Organizations have more data than ever at their disposal. Actually deriving meaningful insights from that data—and converting knowledge into action—is easier said than done because there’s no single technology that encompasses big data analytics. There are several types of technology that work together to help organizations get the most value from their information.
Big data analytics is the process of examining large data sets containing a variety of data types - i.e., big data - to uncover hidden patterns, unknown correlations, market trends, customer preferences and other useful business information. The analytical findings can lead to more effective marketing, new revenue opportunities, better customer service, improved operational efficiency, competitive advantages over rival organizations and other business benefits. Data could include Web server logs and Internet click stream data, social media content and social network activity reports, text from customer emails and survey responses, mobile-phone call detail records and machine data captured by sensors connected to the Internet of Things.
What does WSO2 offer?
The WSO2 Analytics Platform, of course. It’s a single platform to address all analytics styles –
- Batch Analytics: Analysis of data at rest, running typically every hour or every day, and focused on historical dashboards and reports.
- Real time Analytics: Analysis of event streams in real-time and detecting patterns and conditions.
- Predictive Analytics: Using machine learning to create a mathematical model which allows predicting future behavior.
- Interactive Analytics: Executing queries on the fly on top of data at rest.
In a nutshell, you must collect data and feed them to the analytics platform. Then, the analytics platform will analyze the collected data using one or more of the above analytics techniques, and finally communicate the results as alerts, dashboards, notifications etc.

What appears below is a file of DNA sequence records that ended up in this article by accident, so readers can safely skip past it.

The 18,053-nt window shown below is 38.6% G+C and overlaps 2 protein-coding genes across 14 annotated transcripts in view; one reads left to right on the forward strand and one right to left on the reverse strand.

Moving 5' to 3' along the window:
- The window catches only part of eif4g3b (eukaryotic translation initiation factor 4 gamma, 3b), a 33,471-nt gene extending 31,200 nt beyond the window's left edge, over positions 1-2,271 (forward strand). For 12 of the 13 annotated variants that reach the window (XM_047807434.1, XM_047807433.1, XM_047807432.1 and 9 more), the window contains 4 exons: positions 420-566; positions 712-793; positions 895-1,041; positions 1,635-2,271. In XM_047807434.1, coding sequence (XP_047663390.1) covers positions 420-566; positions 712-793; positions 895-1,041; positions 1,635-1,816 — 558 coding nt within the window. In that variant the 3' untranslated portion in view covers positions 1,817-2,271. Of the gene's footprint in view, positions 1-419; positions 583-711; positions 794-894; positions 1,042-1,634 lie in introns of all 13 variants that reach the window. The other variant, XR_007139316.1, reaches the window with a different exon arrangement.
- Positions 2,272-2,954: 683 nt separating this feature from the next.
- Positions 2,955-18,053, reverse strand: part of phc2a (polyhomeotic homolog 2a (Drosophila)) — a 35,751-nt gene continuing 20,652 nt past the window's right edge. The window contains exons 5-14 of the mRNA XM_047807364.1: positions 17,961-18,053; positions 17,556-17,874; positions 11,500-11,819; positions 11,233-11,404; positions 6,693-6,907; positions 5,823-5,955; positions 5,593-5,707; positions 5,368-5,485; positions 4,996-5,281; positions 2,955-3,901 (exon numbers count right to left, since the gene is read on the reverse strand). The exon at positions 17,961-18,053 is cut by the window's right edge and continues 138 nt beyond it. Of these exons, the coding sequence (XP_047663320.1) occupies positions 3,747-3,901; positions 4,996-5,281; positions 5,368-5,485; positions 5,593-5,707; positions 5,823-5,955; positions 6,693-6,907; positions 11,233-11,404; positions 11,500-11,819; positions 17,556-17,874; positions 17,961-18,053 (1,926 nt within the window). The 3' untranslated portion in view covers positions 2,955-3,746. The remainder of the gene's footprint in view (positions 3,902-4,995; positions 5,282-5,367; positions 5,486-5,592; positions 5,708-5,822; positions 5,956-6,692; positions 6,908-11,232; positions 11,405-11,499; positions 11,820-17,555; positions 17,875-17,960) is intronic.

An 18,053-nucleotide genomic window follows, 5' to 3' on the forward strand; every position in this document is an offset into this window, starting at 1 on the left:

The WSO2 Analytics Platform processes data as events and also interacts with external systems using events. Let’s get the terminology right.
Event = a unit of data comprising a set of attributes
Event Stream = a sequence of events of a particular type.
Event Stream Definition = Type or schema of events
Event Receiver = Events are received through various transport protocols using event receivers
Event Publisher = Events that are resulted after data analysis or even direct events are published via various transport protocols through event publishers.
Once the data is collected, the data must be analyzed through one or more of the following techniques:
The WSO2 Analytics Platform comprises 3 individual products:
WSO2 Data Analytics Server – can perform batch, real-time and interactive analytics
WSO2 Complex Event Processor – used only for real-time analytics
WSO2 Machine Learner – used only for predictive analytics
I will not cover the technical details on how each of these techniques acts differently on the collected data in this blog post. Please check links  and  for more details on the four techniques that the WSO2 Analytics Platform uses to analyze data.
Events that have resulted after data analysis (or even data that is not analyzed) are published through various transport protocols – including but not limited to SMS, Email, HTTP, JMS, Kafka, MQTT, RDBMS, Logger, WebSockets - through event publishers. You can write extensions to support other transports as well. Data can be pushed to dashboards through WebSockets/REST or services/APIs can be invoked. The data can be pushed to the ESB which will in turn push them to legacy systems or even cloud applications. Moreover, the data can be stored in another database or be published to other systems where the systems have implemented Custom WSO2 Data Receivers.
This blog post was merely an overview of what the WSO2 Analytics Platform offers and how it operates. The post is based on the content of a webinar  I did a few weeks back. Please check out the full webinar for detailed information about the WSO2 Analytics Platform and the various applications of the different analytics styles.